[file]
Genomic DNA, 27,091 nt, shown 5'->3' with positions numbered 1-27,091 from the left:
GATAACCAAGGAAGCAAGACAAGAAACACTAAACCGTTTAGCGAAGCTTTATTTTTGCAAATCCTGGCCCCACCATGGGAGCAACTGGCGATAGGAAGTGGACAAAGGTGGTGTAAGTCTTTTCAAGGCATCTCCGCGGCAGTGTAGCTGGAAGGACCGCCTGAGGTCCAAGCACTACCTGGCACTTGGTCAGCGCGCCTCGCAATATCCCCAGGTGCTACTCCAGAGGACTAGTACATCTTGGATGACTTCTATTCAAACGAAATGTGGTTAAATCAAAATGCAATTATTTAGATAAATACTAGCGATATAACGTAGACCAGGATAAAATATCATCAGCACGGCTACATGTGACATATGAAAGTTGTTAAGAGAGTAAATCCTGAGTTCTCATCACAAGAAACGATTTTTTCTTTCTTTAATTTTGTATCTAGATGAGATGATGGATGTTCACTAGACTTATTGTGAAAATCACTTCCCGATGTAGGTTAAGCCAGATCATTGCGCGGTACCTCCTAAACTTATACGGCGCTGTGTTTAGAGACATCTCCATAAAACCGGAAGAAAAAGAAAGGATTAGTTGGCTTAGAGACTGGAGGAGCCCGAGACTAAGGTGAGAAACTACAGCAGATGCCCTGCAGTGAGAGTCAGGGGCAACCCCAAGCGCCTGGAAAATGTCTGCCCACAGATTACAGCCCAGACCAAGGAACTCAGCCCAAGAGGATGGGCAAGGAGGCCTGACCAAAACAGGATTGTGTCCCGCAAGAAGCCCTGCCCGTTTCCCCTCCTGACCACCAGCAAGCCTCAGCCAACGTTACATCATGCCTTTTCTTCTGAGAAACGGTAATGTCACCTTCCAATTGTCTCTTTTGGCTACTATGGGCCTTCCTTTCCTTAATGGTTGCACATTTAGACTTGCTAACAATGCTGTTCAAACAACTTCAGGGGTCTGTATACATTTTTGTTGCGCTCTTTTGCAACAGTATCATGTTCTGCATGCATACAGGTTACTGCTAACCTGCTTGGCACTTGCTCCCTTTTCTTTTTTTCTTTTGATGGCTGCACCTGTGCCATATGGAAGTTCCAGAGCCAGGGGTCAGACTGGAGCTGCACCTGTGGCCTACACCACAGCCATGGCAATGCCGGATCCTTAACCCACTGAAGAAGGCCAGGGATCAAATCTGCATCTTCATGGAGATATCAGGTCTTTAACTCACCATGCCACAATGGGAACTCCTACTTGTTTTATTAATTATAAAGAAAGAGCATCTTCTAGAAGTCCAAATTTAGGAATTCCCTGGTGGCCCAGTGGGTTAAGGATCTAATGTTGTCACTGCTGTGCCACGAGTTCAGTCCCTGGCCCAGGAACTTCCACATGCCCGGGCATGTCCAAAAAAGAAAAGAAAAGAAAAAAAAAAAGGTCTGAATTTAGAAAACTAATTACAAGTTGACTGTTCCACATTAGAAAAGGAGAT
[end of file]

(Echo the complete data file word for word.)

Genomic DNA, 27,091 nt, shown 5'->3' with positions numbered 1-27,091 from the left:
GATAACCAAGGAAGCAAGACAAGAAACACTAAACCGTTTAGCGAAGCTTTATTTTTGCAAATCCTGGCCCCACCATGGGAGCAACTGGCGATAGGAAGTGGACAAAGGTGGTGTAAGTCTTTTCAAGGCATCTCCGCGGCAGTGTAGCTGGAAGGACCGCCTGAGGTCCAAGCACTACCTGGCACTTGGTCAGCGCGCCTCGCAATATCCCCAGGTGCTACTCCAGAGGACTAGTACATCTTGGATGACTTCTATTCAAACGAAATGTGGTTAAATCAAAATGCAATTATTTAGATAAATACTAGCGATATAACGTAGACCAGGATAAAATATCATCAGCACGGCTACATGTGACATATGAAAGTTGTTAAGAGAGTAAATCCTGAGTTCTCATCACAAGAAACGATTTTTTCTTTCTTTAATTTTGTATCTAGATGAGATGATGGATGTTCACTAGACTTATTGTGAAAATCACTTCCCGATGTAGGTTAAGCCAGATCATTGCGCGGTACCTCCTAAACTTATACGGCGCTGTGTTTAGAGACATCTCCATAAAACCGGAAGAAAAAGAAAGGATTAGTTGGCTTAGAGACTGGAGGAGCCCGAGACTAAGGTGAGAAACTACAGCAGATGCCCTGCAGTGAGAGTCAGGGGCAACCCCAAGCGCCTGGAAAATGTCTGCCCACAGATTACAGCCCAGACCAAGGAACTCAGCCCAAGAGGATGGGCAAGGAGGCCTGACCAAAACAGGATTGTGTCCCGCAAGAAGCCCTGCCCGTTTCCCCTCCTGACCACCAGCAAGCCTCAGCCAACGTTACATCATGCCTTTTCTTCTGAGAAACGGTAATGTCACCTTCCAATTGTCTCTTTTGGCTACTATGGGCCTTCCTTTCCTTAATGGTTGCACATTTAGACTTGCTAACAATGCTGTTCAAACAACTTCAGGGGTCTGTATACATTTTTGTTGCGCTCTTTTGCAACAGTATCATGTTCTGCATGCATACAGGTTACTGCTAACCTGCTTGGCACTTGCTCCCTTTTCTTTTTTTCTTTTGATGGCTGCACCTGTGCCATATGGAAGTTCCAGAGCCAGGGGTCAGACTGGAGCTGCACCTGTGGCCTACACCACAGCCATGGCAATGCCGGATCCTTAACCCACTGAAGAAGGCCAGGGATCAAATCTGCATCTTCATGGAGATATCAGGTCTTTAACTCACCATGCCACAATGGGAACTCCTACTTGTTTTATTAATTATAAAGAAAGAGCATCTTCTAGAAGTCCAAATTTAGGAATTCCCTGGTGGCCCAGTGGGTTAAGGATCTAATGTTGTCACTGCTGTGCCACGAGTTCAGTCCCTGGCCCAGGAACTTCCACATGCCCGGGCATGTCCAAAAAAGAAAAGAAAAGAAAAAAAAAAAGGTCTGAATTTAGAAAACTAATTACAAGTTGACTGTTCCACATTAGAAAAGGAGAT